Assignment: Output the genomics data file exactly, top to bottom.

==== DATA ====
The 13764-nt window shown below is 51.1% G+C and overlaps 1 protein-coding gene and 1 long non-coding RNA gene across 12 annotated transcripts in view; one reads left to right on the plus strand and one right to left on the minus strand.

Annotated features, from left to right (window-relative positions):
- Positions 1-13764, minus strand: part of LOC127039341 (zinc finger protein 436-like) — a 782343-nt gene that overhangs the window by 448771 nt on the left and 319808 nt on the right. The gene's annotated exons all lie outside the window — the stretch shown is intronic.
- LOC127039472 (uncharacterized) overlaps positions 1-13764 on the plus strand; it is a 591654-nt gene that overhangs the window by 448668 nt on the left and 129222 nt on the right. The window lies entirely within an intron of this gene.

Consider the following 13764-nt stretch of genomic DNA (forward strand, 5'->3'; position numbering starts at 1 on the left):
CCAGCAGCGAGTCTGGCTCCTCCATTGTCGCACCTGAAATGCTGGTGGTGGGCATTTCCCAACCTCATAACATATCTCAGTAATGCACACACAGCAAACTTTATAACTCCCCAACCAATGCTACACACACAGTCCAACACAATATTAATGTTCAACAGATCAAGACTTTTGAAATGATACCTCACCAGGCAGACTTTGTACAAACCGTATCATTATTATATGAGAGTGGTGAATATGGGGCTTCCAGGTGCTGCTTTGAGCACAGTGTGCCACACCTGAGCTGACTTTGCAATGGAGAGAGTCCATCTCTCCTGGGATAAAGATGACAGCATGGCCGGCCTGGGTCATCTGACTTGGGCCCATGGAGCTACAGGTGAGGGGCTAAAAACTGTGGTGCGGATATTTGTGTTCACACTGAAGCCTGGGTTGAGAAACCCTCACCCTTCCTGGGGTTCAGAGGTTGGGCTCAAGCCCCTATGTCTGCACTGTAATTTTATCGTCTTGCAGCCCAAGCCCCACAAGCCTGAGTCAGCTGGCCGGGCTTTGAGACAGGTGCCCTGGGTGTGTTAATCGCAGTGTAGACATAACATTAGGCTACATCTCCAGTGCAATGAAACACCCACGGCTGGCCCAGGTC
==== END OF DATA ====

The 13764-nt window shown below is 51.1% G+C and overlaps 1 protein-coding gene and 1 long non-coding RNA gene across 12 annotated transcripts in view; one reads left to right on the plus strand and one right to left on the minus strand.

Annotated features, from left to right (window-relative positions):
- Positions 1-13764, minus strand: part of LOC127039341 (zinc finger protein 436-like) — a 782343-nt gene that overhangs the window by 448771 nt on the left and 319808 nt on the right. The gene's annotated exons all lie outside the window — the stretch shown is intronic.
- LOC127039472 (uncharacterized) overlaps positions 1-13764 on the plus strand; it is a 591654-nt gene that overhangs the window by 448668 nt on the left and 129222 nt on the right. The window lies entirely within an intron of this gene.

Consider the following 13764-nt stretch of genomic DNA (forward strand, 5'->3'; position numbering starts at 1 on the left):
CCAGCAGCGAGTCTGGCTCCTCCATTGTCGCACCTGAAATGCTGGTGGTGGGCATTTCCCAACCTCATAACATATCTCAGTAATGCACACACAGCAAACTTTATAACTCCCCAACCAATGCTACACACACAGTCCAACACAATATTAATGTTCAACAGATCAAGACTTTTGAAATGATACCTCACCAGGCAGACTTTGTACAAACCGTATCATTATTATATGAGAGTGGTGAATATGGGGCTTCCAGGTGCTGCTTTGAGCACAGTGTGCCACACCTGAGCTGACTTTGCAATGGAGAGAGTCCATCTCTCCTGGGATAAAGATGACAGCATGGCCGGCCTGGGTCATCTGACTTGGGCCCATGGAGCTACAGGTGAGGGGCTAAAAACTGTGGTGCGGATATTTGTGTTCACACTGAAGCCTGGGTTGAGAAACCCTCACCCTTCCTGGGGTTCAGAGGTTGGGCTCAAGCCCCTATGTCTGCACTGTAATTTTATCGTCTTGCAGCCCAAGCCCCACAAGCCTGAGTCAGCTGGCCGGGCTTTGAGACAGGTGCCCTGGGTGTGTTAATCGCAGTGTAGACATAACATTAGGCTACATCTCCAGTGCAATGAAACACCCACGGCTGGCCCAGGTC